‘A dangerous act’: how a Chinese fighter jet intercepted an RAAF aircraft and what happens next

Government says PLA J-16 forced Australian P-8 on routine surveillance into a dangerous manoeuvre over South China Sea

The Australian prime minister, Anthony Albanese, has denounced an incident in which a Chinese fighter plane forced an Australian plane into a dangerous manoeuvre. China’s actions were “an act of aggression and a dangerous act”, Albanese told reporters in Jakarta on Monday evening.


What do we know about what happened?

The Australian government published a statement on Sunday saying that on 26 May 2022, “a RAAF P-8 maritime surveillance aircraft was intercepted by a Chinese J-16 fighter aircraft during a routine maritime surveillance activity in international airspace in the South China Sea region”. The Defence statement added: “The intercept resulted in a dangerous manoeuvre which posed a safety threat to the P-8 aircraft and its crew.”

The defence minister, Richard Marles, did not reveal the exact location of the incident, or exactly how close the planes came to each other – but he did outline further details at a press conference:

“What occurred was that the J-16 aircraft flew very close to the side of the P-8 maritime surveillance aircraft,” Marles said. “In flying close to the side, it released flares, the J-16 then accelerated and cut across the nose of the P-8, settling in front of the P-8 at very close distance. At that moment, it then released a bundle of chaff which contains small pieces of aluminium, some of which were ingested into the engine of the P-8 aircraft. Quite obviously, this is very dangerous.”

Is it legal?

Donald Rothwell, a professor of international law at the Australian National University, told Guardian Australia: “Australian aircraft have an unquestionable right to fly in international airspace, as recognised by the 1982 UN Convention on the Law of the Sea and the 1944 Chicago Convention. If this was international airspace then China’s interference with the RAAF P-8 is a breach of international law. Australia’s conduct in areas beyond the 12 nautical mile territorial sea – that is, whether it was surveillance or not – is irrelevant.”

Is this an isolated incident?

Not exactly. Last week, Canada accused Chinese air force pilots of unprofessional and risky behaviour during encounters with Canadian planes in international airspace, while Canada was enforcing UN sanctions against North Korea (reportedly in the East China Sea). The Canadian armed forces said the People’s Liberation Army air force “did not adhere to international air safety norms” on several occasions and put the safety of personnel at risk.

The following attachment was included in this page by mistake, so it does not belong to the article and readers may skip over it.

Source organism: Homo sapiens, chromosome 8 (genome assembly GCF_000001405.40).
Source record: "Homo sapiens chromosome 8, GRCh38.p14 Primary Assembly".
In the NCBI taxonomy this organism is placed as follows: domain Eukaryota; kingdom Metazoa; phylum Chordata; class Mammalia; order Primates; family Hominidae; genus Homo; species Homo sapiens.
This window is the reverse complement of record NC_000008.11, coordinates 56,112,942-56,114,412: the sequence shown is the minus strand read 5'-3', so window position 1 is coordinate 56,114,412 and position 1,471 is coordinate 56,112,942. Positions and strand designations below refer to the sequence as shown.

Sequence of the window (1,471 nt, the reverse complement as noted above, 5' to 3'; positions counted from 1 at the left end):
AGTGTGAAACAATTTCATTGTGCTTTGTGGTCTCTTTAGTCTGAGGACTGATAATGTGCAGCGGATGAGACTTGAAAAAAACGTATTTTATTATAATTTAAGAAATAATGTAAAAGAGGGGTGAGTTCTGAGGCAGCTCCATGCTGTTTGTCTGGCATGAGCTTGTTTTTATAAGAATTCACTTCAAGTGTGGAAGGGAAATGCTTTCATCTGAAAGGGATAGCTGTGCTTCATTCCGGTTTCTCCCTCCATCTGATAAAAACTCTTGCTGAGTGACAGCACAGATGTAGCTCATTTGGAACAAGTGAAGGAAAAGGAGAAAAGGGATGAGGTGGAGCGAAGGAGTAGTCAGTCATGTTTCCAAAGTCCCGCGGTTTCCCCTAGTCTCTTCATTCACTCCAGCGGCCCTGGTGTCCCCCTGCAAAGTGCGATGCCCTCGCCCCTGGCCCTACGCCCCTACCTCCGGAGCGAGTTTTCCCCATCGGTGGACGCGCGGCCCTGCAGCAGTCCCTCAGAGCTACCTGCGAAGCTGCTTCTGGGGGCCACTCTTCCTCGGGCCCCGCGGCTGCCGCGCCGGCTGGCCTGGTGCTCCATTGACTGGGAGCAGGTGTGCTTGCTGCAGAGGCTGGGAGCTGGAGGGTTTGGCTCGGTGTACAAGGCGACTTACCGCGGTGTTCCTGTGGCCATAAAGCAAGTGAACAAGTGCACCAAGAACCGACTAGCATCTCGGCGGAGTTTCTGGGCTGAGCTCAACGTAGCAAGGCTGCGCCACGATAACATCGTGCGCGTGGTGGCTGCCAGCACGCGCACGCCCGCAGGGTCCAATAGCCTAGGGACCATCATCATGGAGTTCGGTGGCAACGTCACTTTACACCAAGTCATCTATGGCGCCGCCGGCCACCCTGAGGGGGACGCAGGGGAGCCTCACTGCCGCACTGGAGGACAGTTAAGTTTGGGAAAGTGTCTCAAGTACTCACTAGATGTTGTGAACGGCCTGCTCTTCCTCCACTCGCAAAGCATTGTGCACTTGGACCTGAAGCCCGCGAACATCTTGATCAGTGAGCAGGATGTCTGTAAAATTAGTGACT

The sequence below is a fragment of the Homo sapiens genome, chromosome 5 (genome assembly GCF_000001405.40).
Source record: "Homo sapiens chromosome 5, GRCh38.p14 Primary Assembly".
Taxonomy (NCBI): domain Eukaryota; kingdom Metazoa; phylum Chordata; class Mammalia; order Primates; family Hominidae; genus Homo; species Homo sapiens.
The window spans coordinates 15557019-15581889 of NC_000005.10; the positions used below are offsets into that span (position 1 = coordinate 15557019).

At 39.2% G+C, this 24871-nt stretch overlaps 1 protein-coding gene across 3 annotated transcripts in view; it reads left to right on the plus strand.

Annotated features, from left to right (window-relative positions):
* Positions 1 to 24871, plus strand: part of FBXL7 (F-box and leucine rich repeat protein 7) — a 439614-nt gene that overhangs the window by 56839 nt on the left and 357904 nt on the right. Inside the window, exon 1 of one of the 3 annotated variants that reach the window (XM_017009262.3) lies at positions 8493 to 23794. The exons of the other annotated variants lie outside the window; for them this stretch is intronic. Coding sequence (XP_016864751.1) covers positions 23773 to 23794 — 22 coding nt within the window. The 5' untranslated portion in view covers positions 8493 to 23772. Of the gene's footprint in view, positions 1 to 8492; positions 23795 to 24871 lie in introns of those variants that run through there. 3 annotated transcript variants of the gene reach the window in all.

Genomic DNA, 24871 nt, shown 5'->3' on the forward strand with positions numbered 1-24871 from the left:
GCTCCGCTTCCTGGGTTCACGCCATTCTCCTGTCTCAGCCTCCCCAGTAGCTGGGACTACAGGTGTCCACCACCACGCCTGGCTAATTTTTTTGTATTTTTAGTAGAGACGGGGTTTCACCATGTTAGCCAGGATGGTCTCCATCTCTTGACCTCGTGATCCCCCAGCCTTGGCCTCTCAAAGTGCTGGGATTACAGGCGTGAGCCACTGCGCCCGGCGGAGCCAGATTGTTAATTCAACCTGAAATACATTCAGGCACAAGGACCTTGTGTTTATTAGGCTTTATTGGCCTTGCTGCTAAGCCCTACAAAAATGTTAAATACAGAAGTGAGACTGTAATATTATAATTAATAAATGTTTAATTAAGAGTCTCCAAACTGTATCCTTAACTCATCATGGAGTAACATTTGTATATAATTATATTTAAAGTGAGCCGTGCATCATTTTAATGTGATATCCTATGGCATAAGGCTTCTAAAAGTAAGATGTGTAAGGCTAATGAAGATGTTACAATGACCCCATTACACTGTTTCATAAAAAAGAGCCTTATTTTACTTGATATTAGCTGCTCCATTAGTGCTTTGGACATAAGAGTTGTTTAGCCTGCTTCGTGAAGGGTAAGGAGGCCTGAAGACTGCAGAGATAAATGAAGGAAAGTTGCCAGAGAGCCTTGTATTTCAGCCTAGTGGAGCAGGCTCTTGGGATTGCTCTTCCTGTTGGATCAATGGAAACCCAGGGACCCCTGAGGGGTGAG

Dr Euan Graham, a maritime security expert at the International Institute for Strategic Studies in Singapore, said it was his understanding that there may have been a similar incident in 2020. “My understanding is that has happened before above the South China Sea, that there have been unsafe intercepts. I’m not aware of details of that, other than that Australia did protest to the foreign ministry and the foreign ministry basically said we don’t know anything about that,” Graham said.

However, Australia’s defence department did not respond to questions on Monday about how many air interceptions have occurred in the past.

Australian ships sailing through the South China Sea have also previously been tailed by or interacted with the Chinese military. Graham said it was “a slower moving game at sea” whereas confrontations in the air had a higher potential for a miscalculation.

What does this say about how China is asserting its interests?

Rothwell said this question was difficult to answer without knowing the precise location of the incident. “The P-8 could have been flying adjacent to a Chinese claimed artificial island over which Australia does not recognise any Chinese entitlement to a territorial sea and as such the freedom of overflight would apply. China would counter by saying this is an area where they can assert a legitimate territorial sea and Australian aircraft cannot enter. So the matter could be a simple issue of an Australian verses a Chinese interpretation of the relevant airspace.”